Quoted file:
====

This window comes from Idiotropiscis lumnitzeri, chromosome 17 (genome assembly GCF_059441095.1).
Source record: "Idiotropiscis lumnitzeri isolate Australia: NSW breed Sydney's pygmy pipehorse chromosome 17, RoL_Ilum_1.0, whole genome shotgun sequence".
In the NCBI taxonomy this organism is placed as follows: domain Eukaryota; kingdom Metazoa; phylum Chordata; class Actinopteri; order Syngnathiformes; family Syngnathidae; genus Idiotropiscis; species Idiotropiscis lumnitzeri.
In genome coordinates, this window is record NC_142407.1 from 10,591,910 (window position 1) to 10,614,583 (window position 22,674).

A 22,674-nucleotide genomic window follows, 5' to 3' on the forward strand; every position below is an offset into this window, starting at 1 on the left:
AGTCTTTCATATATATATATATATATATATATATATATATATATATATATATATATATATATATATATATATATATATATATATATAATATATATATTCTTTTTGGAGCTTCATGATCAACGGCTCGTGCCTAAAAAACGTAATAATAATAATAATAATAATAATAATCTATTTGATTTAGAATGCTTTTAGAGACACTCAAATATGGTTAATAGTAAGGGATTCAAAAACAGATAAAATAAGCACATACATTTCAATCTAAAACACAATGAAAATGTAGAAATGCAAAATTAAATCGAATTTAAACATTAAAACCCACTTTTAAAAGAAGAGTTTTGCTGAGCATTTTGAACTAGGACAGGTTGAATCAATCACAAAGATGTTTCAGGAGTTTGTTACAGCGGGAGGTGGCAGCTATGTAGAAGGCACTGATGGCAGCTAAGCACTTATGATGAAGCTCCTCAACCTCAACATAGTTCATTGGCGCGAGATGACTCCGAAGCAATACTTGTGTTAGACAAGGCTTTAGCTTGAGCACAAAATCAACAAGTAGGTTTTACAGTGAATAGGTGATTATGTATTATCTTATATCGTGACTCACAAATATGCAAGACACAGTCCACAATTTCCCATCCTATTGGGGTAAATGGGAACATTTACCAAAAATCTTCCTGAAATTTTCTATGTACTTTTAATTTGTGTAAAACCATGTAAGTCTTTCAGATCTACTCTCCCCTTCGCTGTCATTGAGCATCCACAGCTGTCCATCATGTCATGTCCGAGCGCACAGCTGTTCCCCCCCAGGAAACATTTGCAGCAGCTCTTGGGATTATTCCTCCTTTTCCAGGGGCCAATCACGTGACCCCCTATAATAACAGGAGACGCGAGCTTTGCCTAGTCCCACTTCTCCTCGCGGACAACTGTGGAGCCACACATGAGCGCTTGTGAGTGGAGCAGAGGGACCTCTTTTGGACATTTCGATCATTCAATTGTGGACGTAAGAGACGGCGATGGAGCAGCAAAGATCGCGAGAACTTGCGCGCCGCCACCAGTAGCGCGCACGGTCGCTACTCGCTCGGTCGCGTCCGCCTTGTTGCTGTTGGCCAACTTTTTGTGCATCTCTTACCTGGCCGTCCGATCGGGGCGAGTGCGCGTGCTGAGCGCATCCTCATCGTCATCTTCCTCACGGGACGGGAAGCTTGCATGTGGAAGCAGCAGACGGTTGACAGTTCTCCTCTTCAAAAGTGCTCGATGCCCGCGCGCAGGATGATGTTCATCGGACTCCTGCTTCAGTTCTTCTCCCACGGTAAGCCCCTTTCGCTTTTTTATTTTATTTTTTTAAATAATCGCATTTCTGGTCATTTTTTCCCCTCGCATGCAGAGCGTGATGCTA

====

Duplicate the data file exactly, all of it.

This window comes from Idiotropiscis lumnitzeri, chromosome 17 (genome assembly GCF_059441095.1).
Source record: "Idiotropiscis lumnitzeri isolate Australia: NSW breed Sydney's pygmy pipehorse chromosome 17, RoL_Ilum_1.0, whole genome shotgun sequence".
In the NCBI taxonomy this organism is placed as follows: domain Eukaryota; kingdom Metazoa; phylum Chordata; class Actinopteri; order Syngnathiformes; family Syngnathidae; genus Idiotropiscis; species Idiotropiscis lumnitzeri.
In genome coordinates, this window is record NC_142407.1 from 10,591,910 (window position 1) to 10,614,583 (window position 22,674).

A 22,674-nucleotide genomic window follows, 5' to 3' on the forward strand; every position below is an offset into this window, starting at 1 on the left:
AGTCTTTCATATATATATATATATATATATATATATATATATATATATATATATATATATATATATATATATATATATATATATATAATATATATATTCTTTTTGGAGCTTCATGATCAACGGCTCGTGCCTAAAAAACGTAATAATAATAATAATAATAATAATAATCTATTTGATTTAGAATGCTTTTAGAGACACTCAAATATGGTTAATAGTAAGGGATTCAAAAACAGATAAAATAAGCACATACATTTCAATCTAAAACACAATGAAAATGTAGAAATGCAAAATTAAATCGAATTTAAACATTAAAACCCACTTTTAAAAGAAGAGTTTTGCTGAGCATTTTGAACTAGGACAGGTTGAATCAATCACAAAGATGTTTCAGGAGTTTGTTACAGCGGGAGGTGGCAGCTATGTAGAAGGCACTGATGGCAGCTAAGCACTTATGATGAAGCTCCTCAACCTCAACATAGTTCATTGGCGCGAGATGACTCCGAAGCAATACTTGTGTTAGACAAGGCTTTAGCTTGAGCACAAAATCAACAAGTAGGTTTTACAGTGAATAGGTGATTATGTATTATCTTATATCGTGACTCACAAATATGCAAGACACAGTCCACAATTTCCCATCCTATTGGGGTAAATGGGAACATTTACCAAAAATCTTCCTGAAATTTTCTATGTACTTTTAATTTGTGTAAAACCATGTAAGTCTTTCAGATCTACTCTCCCCTTCGCTGTCATTGAGCATCCACAGCTGTCCATCATGTCATGTCCGAGCGCACAGCTGTTCCCCCCCAGGAAACATTTGCAGCAGCTCTTGGGATTATTCCTCCTTTTCCAGGGGCCAATCACGTGACCCCCTATAATAACAGGAGACGCGAGCTTTGCCTAGTCCCACTTCTCCTCGCGGACAACTGTGGAGCCACACATGAGCGCTTGTGAGTGGAGCAGAGGGACCTCTTTTGGACATTTCGATCATTCAATTGTGGACGTAAGAGACGGCGATGGAGCAGCAAAGATCGCGAGAACTTGCGCGCCGCCACCAGTAGCGCGCACGGTCGCTACTCGCTCGGTCGCGTCCGCCTTGTTGCTGTTGGCCAACTTTTTGTGCATCTCTTACCTGGCCGTCCGATCGGGGCGAGTGCGCGTGCTGAGCGCATCCTCATCGTCATCTTCCTCACGGGACGGGAAGCTTGCATGTGGAAGCAGCAGACGGTTGACAGTTCTCCTCTTCAAAAGTGCTCGATGCCCGCGCGCAGGATGATGTTCATCGGACTCCTGCTTCAGTTCTTCTCCCACGGTAAGCCCCTTTCGCTTTTTTATTTTATTTTTTTAAATAATCGCATTTCTGGTCATTTTTTCCCCTCGCATGCAGAGCGTGATGCTA